Follow Warren Buffet’s words of wisdom
It’s Fall again, and like clockwork despite the disruption of COVID-19, buyers are wondering what is wrong with homes that aren’t selling immediately! It’s incredible how this happens every year, especially after buyers spend the first seven months of the year wishing homes would stay on the market longer than a couple of days. Yet, as soon as they do and buyers find the home they like, many will ask “what is wrong with it?” It is literally the perfect home for them, but they still wonder why nobody else “wants it.” Always incredible how human beings only want what others want.
Think you will pay less in the spring? Think again.
As you can see in the graphic below, it is abundantly clear that homes sell for more in the winter/spring than in the summer and fall. This is obvious when looking at on a large scale of averages like this graph, but we decided to take it a step further and zero in on the actual homes that were unsuccessful on the market in the fall of 2019 and then re-listed after the first of the year in 2020 and sold for more. We randomly picked homes in nine of the cities and towns where we have offices. In each one of these towns, there were a significant amount of homes that sold for more in the winter than when they tried to in the fall.
Below are examples from each town: (click to enlarge)
The absolute truth is NOTHING is wrong with THAT House. The fact that a property has lingered on the market a little longer than earlier in the year has nothing to do with the house itself! It has everything to do with all the other houses that have been listed as inventory begins to increase. Real Estate markets are very simple; they are all about supply and demand! The more supply there is the more choices buyers have and the more time they take to make offers.
As we explain, every year fall is truly the best time of year to buy a home because of the inventory of homes for sale that peaks in late September into early October. Last year was the best fall to be a buyer since 2014. This year, though, is an entirely different story because of the impact that COVID-19 had on the market by decimating inventory. Many sellers hesitated to list due to market and safety concerns and so motivated buyers had the least amount of homes to choose from EVER.
This graph below shows the weekly inventory year-over-year back to 2014 and how 2020 was greatly affected by the pandemic: (click to enlarge)
When do prices peak?
Each year home prices peak in the summer and dip in the winter. The reason for these peaks and valleys is simply because of the seasonality related to the number of homes for sale.
Let’s start with summer – the homes that sell and close in say June and July are for sales that were negotiated and signed in the late winter and early spring when inventory is low, and demand is very high, so they sell for more.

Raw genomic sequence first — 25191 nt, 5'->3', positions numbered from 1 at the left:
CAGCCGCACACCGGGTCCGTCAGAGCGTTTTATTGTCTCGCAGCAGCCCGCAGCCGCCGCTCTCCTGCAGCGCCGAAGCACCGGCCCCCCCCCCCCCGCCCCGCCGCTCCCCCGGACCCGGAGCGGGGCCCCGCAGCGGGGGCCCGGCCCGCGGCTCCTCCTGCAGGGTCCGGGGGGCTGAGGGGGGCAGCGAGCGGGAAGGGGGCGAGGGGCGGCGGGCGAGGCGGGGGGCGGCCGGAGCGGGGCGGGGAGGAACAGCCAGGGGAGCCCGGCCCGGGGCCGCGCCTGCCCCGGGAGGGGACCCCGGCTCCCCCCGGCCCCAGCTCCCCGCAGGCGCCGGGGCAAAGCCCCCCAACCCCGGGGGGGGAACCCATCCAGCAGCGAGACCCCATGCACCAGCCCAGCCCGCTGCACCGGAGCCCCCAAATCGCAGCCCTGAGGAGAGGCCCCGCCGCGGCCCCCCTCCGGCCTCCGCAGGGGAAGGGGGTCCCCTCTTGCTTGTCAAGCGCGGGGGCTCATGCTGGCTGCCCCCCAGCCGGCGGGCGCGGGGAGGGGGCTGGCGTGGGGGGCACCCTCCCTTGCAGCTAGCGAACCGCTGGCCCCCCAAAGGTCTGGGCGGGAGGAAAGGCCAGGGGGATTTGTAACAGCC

Now let’s look at winter – the actual closed sales in January and February are mostly from sales that were negotiated and signed from September through around Thanksgiving when inventory is much higher, and demand is naturally lower.
Simply put, when there are more homes for sale, homes sell for less, and when there are fewer homes for sale, homes sell for more. Supply and demand!
As you can see, 2020 prices are higher than they have ever been and have increased year over year in a greater increment than ever before because inventory was historically low. Buyers had no choice but to pay what sellers wanted and often had to outbid other buyers and offer over asking to secure the home.
This line graph below shows sale prices of homes month by month back 10 years: (click to enlarge)
Generally, homes sold for more after the first of the year when the supply is lower and the demand is higher. The majority of these homes were relisted with the same agents and the same pictures. Goes to show it wasn’t about marketing or the agent, it was simply the timing. This timing can and should be taken advantage of by buyers. Imagine being a buyer who hesitated in the fall by thinking “What’s wrong with it” and then paid more in the winter? The crazy part is this happens every single year.
Why is there more demand in winter and spring?
There are two reasons there is more demand in the winter and spring than in the summer and fall.
- Tenants – Many more tenants have leases that expire in the spring than the fall because landlords know it is far more difficult to rent a unit in the fall than the spring. So, every winter and spring there are thousands upon thousands of want-to-be-buyers across Massachusetts who set out to buy a home and stop renting.
- New Year – New Year plans really do have an impact. Believe it or not, New Year’s Day is always the biggest single day of the year for logons to search sites like Realtor.com, Zillow.com, Homes.com, etc This is because many people go through fall planning to “Buy a home next year.” Then as soon as its next year, they start looking and get impatient.
- Seasonality – The school year cycle has a big impact on the plans of many and that is understandable. But there are also many who just believe that buying in the spring is best! This data proves that it simply isn’t true.
As we said at the beginning, more often than not, there is nothing wrong with THAT house that doesn’t sell immediately or have four buyers competing for it. It is simply the market timing. As a buyer, you should use that timing to your advantage. The best thing you can do is follow Warren Buffet’s words of wisdom, “Be fearful when others are greedy and be greedy when others are fearful.”